Minister in the Presidency responsible for Electricity Dr Kgosientsho Ramokgopa said on Sunday that stage 6 load shedding will likely ease down by Wednesday, after around nine power stations suffered boiler tube challenges.
The Minister was speaking during a media briefing on Sunday.
Ramokgopa said that since stage 6 was introduced this weekend, two of the power stations that contributed to the descent were brought back online.
The stations that were brought back online included one at Lethabo Power Station and one at Kriel.
Nine units failed over the course of two days, meaning the country’s grid suffered a loss of 4,400 megawatts, plunging it into stage 6 load shedding at the weekend, the Minister indicated.
Eskom could have eased down the intensity but Ramokgopa said it was a necessary pain to suffer, as units under maintenance provide long term relief.
“The other units that contributed to the total loss will be brought back online by this week. We can expect to see some difference by Tuesday or Wednesday.
“The nine units that failed did so because of boiler tube leaks.
“This is a problem we have spoken about before. We now have the proper teams on it to ensure that this problem is fixed,” the Minister said.
He said boiler tube leaks have been identified as a major problem area that needs attention from the appropriate personnel.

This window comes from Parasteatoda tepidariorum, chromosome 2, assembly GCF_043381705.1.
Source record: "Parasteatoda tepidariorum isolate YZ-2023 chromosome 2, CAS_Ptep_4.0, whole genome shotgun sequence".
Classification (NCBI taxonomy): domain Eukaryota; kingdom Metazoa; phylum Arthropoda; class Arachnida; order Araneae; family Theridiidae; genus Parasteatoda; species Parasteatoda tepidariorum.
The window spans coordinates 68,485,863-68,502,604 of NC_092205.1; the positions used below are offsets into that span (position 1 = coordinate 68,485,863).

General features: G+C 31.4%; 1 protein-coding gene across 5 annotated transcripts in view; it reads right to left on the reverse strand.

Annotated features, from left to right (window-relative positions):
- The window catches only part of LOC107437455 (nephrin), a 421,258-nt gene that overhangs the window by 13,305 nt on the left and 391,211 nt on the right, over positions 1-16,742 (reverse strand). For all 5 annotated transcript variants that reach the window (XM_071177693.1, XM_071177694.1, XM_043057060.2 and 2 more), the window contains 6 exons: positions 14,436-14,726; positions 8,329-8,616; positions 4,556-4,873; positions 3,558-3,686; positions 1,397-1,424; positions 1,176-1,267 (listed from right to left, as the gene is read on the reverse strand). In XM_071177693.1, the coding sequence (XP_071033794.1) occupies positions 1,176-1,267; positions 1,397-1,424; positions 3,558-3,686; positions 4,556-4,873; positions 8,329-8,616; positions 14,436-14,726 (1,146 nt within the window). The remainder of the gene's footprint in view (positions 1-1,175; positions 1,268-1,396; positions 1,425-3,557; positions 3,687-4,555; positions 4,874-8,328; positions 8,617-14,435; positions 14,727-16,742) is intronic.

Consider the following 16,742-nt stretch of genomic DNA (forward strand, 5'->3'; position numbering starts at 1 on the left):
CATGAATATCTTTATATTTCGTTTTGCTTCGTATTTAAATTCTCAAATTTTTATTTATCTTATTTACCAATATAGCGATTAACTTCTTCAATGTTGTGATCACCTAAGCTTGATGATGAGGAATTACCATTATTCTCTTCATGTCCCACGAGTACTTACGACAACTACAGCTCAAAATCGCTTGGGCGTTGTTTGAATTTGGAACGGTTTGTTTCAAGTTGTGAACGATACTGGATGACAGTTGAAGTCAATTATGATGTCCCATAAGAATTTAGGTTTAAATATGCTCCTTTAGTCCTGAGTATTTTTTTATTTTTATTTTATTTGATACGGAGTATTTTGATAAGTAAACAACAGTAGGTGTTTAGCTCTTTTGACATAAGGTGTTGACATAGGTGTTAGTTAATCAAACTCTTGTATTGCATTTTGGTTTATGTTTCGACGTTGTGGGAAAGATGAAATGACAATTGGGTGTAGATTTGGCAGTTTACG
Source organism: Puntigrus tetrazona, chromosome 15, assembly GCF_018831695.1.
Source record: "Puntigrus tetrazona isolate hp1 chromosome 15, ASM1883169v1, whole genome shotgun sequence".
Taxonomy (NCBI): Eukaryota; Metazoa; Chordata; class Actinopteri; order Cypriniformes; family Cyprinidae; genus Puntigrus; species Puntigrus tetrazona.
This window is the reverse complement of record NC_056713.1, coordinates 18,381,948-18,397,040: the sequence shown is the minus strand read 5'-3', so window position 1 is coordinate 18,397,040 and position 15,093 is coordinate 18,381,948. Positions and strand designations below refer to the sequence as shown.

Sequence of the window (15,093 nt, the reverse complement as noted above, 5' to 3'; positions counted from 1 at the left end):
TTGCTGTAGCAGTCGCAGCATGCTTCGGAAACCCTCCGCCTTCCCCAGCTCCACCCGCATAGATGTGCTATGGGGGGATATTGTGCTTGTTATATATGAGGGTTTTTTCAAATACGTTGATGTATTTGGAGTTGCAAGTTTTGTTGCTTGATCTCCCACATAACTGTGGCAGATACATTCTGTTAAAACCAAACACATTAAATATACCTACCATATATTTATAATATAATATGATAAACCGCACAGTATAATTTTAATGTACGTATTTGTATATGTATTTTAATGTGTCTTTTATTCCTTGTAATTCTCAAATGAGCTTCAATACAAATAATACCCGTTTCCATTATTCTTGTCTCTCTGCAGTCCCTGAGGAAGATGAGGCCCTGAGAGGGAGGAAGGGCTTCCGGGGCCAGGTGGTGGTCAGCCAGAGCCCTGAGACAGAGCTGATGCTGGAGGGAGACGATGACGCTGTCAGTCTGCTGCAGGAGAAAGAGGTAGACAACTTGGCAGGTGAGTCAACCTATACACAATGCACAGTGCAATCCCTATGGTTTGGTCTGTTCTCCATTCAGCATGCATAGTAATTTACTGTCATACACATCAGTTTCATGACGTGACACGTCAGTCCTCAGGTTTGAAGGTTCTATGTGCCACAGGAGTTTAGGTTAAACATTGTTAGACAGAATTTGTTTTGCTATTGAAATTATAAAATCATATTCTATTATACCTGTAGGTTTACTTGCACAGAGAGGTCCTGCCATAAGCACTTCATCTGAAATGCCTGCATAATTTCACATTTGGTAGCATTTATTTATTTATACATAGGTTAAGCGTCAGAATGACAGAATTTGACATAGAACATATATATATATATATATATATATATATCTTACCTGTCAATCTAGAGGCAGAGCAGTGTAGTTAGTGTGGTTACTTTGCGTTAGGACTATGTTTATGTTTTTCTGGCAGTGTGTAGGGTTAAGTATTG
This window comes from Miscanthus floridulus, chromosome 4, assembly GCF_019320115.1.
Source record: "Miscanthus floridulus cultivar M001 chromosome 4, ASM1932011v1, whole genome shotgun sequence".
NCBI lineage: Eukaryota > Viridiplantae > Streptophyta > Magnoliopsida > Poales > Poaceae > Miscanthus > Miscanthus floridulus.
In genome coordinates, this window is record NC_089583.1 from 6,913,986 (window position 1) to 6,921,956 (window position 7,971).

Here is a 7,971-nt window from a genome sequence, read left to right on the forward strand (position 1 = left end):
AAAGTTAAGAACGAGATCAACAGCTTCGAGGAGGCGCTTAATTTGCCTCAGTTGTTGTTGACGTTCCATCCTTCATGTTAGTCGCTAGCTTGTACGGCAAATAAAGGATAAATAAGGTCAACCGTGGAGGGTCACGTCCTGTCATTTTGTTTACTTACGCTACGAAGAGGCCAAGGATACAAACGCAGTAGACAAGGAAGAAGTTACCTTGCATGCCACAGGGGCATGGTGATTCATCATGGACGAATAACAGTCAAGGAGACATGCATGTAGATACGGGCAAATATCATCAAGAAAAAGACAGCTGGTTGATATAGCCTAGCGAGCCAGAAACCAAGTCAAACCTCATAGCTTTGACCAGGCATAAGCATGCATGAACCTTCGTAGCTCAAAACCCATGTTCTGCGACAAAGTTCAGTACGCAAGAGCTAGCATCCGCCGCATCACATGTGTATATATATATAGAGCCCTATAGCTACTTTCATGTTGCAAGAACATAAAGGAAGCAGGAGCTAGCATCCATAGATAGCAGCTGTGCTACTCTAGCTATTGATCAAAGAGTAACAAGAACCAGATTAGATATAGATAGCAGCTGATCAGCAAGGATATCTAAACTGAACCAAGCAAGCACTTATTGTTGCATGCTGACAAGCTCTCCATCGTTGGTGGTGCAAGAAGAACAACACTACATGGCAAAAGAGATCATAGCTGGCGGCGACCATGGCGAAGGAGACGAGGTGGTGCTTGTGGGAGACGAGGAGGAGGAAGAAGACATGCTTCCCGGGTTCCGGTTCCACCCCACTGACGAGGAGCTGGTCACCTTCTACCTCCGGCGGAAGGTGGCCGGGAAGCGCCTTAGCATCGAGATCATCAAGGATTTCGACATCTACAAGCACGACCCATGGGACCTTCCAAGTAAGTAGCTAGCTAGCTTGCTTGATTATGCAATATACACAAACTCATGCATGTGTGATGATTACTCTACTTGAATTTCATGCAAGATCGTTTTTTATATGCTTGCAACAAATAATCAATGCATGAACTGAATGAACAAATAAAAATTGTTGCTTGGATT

For the first time in around three months, South Africa descended to stage 6 load shedding at the weekend, and according to the Minister, it was a calculated risk to leave it there.
By not reducing the intensity of load shedding, the units that were already under maintenance could stay there and be in better form when brought back online, Ramokgopa explained.
“With the approach that we are taking when it comes to ending load shedding, we have identified some inherent risks, one of them being ramping up load shedding to deal with planned maintenance,” the Minister said.
“Stage 6 load shedding is an outlier,” he added.
As President Cyril Ramaphosa unveiled the government's elaborate plan to solve the country’s energy crisis during his State of the Nation Address on Thursday, statistics show that South Africa endured 332 days of load shedding during 2023.
But Ramaphosa said the worst was behind us, and that “an end” is within reach.
The President said progress has been made through the National Energy Crisis Committee's efforts, including more private investment to add new power onto the grid.